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IAEA team finds Japan nuclear plant flaws

China Daily | Updated: 2011-06-02 08:02

TOKYO - Japan underestimated the hazard posed by the twin disaster on March 11 to nuclear plants, the International Atomic Energy Agency (IAEA) said on Wednesday, while praising Tokyo's response to the earthquake and tsunami as "exemplary".

The UN's atomic watchdog sent an 18-member team of its own experts and specialists from 12 countries, including the United States, China, Russia and the Republic of Korea, on a fact-finding mission to Japan.

"The tsunami hazard for several sites was underestimated," said the IAEA team in the preliminary report it handed to Japan's government, ahead of a full report to be presented in Vienna later this month.

"Nuclear designers and operators should appropriately evaluate and protect against the risks of all natural hazards, and should periodically update those assessments and assessment methodologies," it said.

The 14-meter wave that slammed into the plant knocked out reactor cooling systems and backup power generators, causing partial reactor meltdowns and forcing emergency crews to douse reactors with water since then.

The embattled operator Tokyo Electric Power Company has said it hopes to bring the plant to a stable state of "cold shutdown", with low pressure and temperatures, some time between October and January.

The IAEA report on lessons learned from the disaster said that nuclear plants should be designed to withstand "extreme external events, particularly those with common mode implications such as extreme floods".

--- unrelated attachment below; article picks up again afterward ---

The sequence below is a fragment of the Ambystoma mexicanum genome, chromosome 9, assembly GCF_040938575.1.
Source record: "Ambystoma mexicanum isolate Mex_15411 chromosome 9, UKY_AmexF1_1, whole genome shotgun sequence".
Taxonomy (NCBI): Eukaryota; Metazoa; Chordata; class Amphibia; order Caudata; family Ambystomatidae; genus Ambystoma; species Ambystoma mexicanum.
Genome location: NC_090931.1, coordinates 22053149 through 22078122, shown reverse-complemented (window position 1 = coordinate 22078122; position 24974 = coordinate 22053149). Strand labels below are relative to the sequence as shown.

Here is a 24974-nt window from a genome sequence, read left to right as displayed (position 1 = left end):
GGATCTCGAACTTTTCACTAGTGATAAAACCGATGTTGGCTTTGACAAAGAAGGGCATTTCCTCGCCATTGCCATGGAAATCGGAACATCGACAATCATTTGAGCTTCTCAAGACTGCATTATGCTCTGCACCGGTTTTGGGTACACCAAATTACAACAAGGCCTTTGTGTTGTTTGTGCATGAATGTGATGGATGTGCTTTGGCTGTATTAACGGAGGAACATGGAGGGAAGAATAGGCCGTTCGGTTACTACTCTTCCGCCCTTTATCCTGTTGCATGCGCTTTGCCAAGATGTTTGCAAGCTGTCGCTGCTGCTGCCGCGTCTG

"Severe long-term combinations of external events should be adequately covered in design, operations, resourcing and emergency arrangements," it said.

The IAEA report summary also said that at nuclear plants "simple effective robust equipment should be available to restore essential safety functions in a timely way for severe accident conditions".

Its full version will be presented at a ministerial meeting on nuclear safety at IAEA headquarters in Vienna from June 20 to 24.

The team, which visited three nuclear plants, said Japan's government, plant operators and agencies had been "extremely open in sharing information" and "impressive and extremely well organized" in protecting the public.

"The response on the site by dedicated, determined and expert staff, under extremely arduous conditions has been exemplary and resulted in the best approach to securing safety given the exceptional circumstances," it said.

Such praise may become a temporary comfort for the tight nerve of Japan's Prime Minister Naoto Kan, who faces a no-confidence vote from the two opposition parties.

According to NHK, Liberal Democratic Party President Sadakazu Tanigaki and New Komeito leader Natsuo Yamaguchi held a meeting and made the final decision to submit the no-confidence motion by Wednesday evening.

Kan has been criticized over his disaster management and reconstruction effort, but he is refusing to resign and said on the same day that his responsibility is to stay on and help with the nuclear crisis and recovery in disaster-hit areas.

He is expected to survive the motion as groups of legislators close to Kan and former Democratic Socialists say they will oppose the no-confidence motion, emphasizing the need to hurry the reconstruction process.

But dozens of ruling party lawmakers may support it to pressure him to step down, a move that could split Kan's party and add difficulty to his pursue of the second supplementary budget for the current fiscal year.

AFP-AP-China Daily

(China Daily 06/02/2011 page12)

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